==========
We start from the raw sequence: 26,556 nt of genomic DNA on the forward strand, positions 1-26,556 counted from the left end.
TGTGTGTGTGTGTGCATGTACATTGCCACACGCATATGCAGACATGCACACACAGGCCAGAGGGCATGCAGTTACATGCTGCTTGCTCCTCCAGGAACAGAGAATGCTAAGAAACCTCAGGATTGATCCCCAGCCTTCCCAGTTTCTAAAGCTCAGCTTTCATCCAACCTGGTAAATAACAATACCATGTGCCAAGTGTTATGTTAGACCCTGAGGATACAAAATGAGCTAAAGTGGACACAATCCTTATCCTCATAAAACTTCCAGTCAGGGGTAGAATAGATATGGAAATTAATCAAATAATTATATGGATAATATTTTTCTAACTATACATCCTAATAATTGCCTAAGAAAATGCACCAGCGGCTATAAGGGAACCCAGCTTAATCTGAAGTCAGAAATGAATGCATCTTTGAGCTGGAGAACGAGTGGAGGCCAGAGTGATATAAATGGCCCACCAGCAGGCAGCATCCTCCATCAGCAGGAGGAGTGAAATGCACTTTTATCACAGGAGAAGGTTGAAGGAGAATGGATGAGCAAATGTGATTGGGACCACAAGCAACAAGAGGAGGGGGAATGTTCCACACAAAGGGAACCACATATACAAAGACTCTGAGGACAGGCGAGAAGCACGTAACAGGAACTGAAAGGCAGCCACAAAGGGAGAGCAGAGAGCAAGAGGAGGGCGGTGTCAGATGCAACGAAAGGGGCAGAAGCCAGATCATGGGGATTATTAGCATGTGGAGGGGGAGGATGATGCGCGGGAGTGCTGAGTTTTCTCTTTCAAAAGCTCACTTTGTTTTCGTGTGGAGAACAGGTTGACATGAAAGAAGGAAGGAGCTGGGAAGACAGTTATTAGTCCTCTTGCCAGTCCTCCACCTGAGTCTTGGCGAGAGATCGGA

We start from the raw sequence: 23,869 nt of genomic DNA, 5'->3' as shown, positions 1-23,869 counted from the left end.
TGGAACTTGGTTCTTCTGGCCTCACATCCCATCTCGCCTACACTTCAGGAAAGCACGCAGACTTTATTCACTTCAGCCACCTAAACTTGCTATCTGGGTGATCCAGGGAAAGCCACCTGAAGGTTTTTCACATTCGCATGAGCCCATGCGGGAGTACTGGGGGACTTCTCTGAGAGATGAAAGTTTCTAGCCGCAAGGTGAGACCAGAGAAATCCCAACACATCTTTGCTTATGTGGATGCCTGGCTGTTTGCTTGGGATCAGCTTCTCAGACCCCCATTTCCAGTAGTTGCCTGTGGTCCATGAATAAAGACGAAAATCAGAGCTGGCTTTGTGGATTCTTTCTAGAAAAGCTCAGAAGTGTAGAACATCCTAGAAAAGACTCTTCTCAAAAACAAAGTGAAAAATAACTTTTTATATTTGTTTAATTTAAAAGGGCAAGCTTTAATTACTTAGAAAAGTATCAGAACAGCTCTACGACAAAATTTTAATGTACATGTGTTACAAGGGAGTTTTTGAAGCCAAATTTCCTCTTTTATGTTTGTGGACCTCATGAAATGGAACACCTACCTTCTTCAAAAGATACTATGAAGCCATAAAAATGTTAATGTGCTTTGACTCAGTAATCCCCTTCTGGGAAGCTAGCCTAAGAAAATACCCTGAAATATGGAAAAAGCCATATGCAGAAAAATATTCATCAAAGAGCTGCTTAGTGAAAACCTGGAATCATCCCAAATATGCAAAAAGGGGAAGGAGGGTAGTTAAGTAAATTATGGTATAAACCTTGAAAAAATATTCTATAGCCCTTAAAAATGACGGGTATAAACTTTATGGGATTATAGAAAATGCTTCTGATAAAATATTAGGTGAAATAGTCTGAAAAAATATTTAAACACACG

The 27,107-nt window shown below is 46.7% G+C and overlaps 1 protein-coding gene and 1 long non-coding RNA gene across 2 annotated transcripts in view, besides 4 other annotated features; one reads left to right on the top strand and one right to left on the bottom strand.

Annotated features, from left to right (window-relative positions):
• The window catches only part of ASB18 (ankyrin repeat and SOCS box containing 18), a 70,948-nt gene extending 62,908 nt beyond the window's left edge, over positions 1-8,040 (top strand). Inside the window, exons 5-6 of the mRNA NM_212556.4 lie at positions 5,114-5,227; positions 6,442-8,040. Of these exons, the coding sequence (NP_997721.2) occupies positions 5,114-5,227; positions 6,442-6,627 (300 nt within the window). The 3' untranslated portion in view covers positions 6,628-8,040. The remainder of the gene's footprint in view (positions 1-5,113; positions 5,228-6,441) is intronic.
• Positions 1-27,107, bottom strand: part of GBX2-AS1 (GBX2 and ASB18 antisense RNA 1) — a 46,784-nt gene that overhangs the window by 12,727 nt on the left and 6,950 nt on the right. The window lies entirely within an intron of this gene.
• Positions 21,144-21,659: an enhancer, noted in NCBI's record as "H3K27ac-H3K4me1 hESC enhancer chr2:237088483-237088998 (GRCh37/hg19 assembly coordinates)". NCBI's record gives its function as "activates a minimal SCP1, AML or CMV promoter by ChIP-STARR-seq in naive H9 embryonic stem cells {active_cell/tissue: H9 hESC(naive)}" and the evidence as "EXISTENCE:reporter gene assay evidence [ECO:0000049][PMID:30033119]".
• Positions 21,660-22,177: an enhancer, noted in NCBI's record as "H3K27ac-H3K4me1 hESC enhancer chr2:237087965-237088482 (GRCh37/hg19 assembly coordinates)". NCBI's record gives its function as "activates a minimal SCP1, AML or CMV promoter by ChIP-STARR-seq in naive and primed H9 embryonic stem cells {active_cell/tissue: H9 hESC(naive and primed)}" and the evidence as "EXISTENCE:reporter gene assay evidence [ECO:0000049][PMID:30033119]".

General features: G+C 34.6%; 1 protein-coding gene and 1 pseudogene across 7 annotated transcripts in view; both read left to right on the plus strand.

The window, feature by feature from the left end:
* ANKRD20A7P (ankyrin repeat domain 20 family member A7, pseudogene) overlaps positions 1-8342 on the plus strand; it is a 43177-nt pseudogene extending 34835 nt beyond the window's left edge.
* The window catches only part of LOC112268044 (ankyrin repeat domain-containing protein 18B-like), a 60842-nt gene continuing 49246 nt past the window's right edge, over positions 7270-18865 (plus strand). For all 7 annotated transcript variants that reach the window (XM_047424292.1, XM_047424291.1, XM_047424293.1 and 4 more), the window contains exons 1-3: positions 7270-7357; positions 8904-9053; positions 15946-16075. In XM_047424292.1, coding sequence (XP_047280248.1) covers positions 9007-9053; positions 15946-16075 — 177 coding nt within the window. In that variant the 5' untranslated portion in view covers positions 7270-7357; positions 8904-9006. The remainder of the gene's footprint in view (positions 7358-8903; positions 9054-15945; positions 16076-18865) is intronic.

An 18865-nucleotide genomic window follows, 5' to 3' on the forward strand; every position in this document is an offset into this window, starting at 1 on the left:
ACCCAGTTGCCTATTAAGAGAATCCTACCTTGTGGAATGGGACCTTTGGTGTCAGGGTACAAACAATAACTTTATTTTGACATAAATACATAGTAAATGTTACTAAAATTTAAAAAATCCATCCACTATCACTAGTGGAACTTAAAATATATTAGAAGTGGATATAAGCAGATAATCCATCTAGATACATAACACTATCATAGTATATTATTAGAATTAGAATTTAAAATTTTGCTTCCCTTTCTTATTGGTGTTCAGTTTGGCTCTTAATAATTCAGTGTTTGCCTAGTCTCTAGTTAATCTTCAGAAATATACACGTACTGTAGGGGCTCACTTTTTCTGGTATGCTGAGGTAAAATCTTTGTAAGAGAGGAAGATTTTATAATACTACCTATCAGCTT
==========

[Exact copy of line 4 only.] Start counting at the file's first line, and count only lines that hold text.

TGGAACTTGGTTCTTCTGGCCTCACATCCCATCTCGCCTACACTTCAGGAAAGCACGCAGACTTTATTCACTTCAGCCACCTAAACTTGCTATCTGGGTGATCCAGGGAAAGCCACCTGAAGGTTTTTCACATTCGCATGAGCCCATGCGGGAGTACTGGGGGACTTCTCTGAGAGATGAAAGTTTCTAGCCGCAAGGTGAGACCAGAGAAATCCCAACACATCTTTGCTTATGTGGATGCCTGGCTGTTTGCTTGGGATCAGCTTCTCAGACCCCCATTTCCAGTAGTTGCCTGTGGTCCATGAATAAAGACGAAAATCAGAGCTGGCTTTGTGGATTCTTTCTAGAAAAGCTCAGAAGTGTAGAACATCCTAGAAAAGACTCTTCTCAAAAACAAAGTGAAAAATAACTTTTTATATTTGTTTAATTTAAAAGGGCAAGCTTTAATTACTTAGAAAAGTATCAGAACAGCTCTACGACAAAATTTTAATGTACATGTGTTACAAGGGAGTTTTTGAAGCCAAATTTCCTCTTTTATGTTTGTGGACCTCATGAAATGGAACACCTACCTTCTTCAAAAGATACTATGAAGCCATAAAAATGTTAATGTGCTTTGACTCAGTAATCCCCTTCTGGGAAGCTAGCCTAAGAAAATACCCTGAAATATGGAAAAAGCCATATGCAGAAAAATATTCATCAAAGAGCTGCTTAGTGAAAACCTGGAATCATCCCAAATATGCAAAAAGGGGAAGGAGGGTAGTTAAGTAAATTATGGTATAAACCTTGAAAAAATATTCTATAGCCCTTAAAAATGACGGGTATAAACTTTATGGGATTATAGAAAATGCTTCTGATAAAATATTAGGTGAAATAGTCTGAAAAAATATTTAAACACACG